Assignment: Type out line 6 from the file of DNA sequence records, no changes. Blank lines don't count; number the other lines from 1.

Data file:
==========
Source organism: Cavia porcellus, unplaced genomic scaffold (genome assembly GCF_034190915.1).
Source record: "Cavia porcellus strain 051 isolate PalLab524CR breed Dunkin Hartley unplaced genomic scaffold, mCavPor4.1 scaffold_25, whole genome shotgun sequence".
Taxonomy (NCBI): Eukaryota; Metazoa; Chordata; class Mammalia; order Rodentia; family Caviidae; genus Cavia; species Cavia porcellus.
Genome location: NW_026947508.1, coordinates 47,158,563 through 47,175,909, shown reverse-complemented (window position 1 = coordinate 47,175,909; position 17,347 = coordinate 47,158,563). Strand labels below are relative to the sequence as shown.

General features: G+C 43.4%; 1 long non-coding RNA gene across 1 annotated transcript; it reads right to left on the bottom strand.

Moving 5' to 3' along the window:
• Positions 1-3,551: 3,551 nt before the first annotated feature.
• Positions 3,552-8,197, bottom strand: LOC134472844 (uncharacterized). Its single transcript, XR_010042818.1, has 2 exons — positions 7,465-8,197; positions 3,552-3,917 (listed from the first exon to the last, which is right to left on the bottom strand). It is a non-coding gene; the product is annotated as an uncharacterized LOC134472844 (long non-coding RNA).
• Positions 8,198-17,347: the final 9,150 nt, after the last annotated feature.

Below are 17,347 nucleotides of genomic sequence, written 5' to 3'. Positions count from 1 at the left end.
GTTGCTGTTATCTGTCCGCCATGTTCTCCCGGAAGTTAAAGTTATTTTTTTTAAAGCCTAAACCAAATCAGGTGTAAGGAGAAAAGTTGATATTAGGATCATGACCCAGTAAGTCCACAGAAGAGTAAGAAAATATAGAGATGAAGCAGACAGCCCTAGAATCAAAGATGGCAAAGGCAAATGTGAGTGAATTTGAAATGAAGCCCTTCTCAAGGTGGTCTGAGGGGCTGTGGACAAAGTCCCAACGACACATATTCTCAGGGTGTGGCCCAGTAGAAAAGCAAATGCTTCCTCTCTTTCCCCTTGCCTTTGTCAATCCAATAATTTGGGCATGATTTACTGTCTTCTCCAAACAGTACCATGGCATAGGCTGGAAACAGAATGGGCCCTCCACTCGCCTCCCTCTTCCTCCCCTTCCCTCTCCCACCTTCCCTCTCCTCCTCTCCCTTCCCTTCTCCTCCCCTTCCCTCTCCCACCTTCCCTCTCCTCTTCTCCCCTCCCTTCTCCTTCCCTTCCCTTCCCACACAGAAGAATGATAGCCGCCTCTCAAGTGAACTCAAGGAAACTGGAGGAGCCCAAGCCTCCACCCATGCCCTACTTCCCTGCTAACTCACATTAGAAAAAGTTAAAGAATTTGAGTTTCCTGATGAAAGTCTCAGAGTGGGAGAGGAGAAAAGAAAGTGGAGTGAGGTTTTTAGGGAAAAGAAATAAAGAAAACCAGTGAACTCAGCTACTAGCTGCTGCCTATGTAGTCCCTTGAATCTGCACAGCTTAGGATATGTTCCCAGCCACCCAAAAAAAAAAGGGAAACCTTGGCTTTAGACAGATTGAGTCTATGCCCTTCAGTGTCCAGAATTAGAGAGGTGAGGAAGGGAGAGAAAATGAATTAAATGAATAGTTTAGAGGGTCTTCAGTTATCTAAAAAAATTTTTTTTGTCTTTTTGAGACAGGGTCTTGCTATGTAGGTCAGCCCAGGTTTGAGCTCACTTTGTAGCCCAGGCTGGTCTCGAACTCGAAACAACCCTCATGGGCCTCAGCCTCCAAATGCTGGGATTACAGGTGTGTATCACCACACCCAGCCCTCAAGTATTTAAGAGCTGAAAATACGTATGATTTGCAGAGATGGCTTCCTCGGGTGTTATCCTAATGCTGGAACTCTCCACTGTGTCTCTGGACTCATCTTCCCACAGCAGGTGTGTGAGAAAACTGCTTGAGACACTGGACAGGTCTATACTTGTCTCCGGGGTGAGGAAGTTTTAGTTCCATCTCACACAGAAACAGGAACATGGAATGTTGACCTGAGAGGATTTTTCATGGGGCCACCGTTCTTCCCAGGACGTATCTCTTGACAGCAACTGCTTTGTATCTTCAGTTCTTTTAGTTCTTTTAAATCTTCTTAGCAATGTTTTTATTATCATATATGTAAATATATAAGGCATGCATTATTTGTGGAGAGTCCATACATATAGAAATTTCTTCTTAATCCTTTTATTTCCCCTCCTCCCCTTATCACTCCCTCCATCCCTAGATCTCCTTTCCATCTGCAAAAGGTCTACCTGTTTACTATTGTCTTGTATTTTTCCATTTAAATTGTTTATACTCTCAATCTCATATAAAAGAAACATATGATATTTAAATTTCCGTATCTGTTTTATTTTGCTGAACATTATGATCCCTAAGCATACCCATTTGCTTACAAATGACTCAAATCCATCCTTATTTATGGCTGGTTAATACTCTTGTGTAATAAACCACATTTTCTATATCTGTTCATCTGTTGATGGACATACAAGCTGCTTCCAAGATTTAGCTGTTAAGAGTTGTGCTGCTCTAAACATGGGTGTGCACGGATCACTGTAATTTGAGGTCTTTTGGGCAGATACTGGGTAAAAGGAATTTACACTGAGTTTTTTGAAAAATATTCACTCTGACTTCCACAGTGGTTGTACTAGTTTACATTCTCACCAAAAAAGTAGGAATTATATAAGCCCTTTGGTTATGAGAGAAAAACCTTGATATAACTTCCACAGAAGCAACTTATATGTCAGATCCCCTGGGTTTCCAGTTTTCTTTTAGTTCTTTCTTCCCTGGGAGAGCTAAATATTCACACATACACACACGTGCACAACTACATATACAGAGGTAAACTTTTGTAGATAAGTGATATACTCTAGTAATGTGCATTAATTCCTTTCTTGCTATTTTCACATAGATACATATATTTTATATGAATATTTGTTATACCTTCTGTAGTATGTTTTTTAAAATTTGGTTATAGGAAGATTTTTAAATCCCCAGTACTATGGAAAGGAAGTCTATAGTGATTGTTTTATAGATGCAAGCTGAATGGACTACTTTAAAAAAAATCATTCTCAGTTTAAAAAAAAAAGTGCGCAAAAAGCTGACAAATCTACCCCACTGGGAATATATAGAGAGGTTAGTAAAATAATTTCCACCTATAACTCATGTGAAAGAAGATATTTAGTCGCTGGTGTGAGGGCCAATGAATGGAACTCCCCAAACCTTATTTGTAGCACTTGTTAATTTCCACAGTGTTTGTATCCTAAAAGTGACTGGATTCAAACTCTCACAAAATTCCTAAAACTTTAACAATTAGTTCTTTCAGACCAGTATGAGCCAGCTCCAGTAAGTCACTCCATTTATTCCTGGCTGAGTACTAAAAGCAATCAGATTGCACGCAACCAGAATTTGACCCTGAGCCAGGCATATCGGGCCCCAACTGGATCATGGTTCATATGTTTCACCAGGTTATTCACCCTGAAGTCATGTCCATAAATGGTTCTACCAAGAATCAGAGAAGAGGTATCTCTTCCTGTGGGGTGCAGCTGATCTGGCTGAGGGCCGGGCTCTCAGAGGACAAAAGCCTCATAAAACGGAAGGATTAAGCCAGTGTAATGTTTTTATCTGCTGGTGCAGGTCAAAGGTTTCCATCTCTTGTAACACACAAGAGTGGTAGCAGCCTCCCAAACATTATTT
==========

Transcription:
Moving 5' to 3' along the window: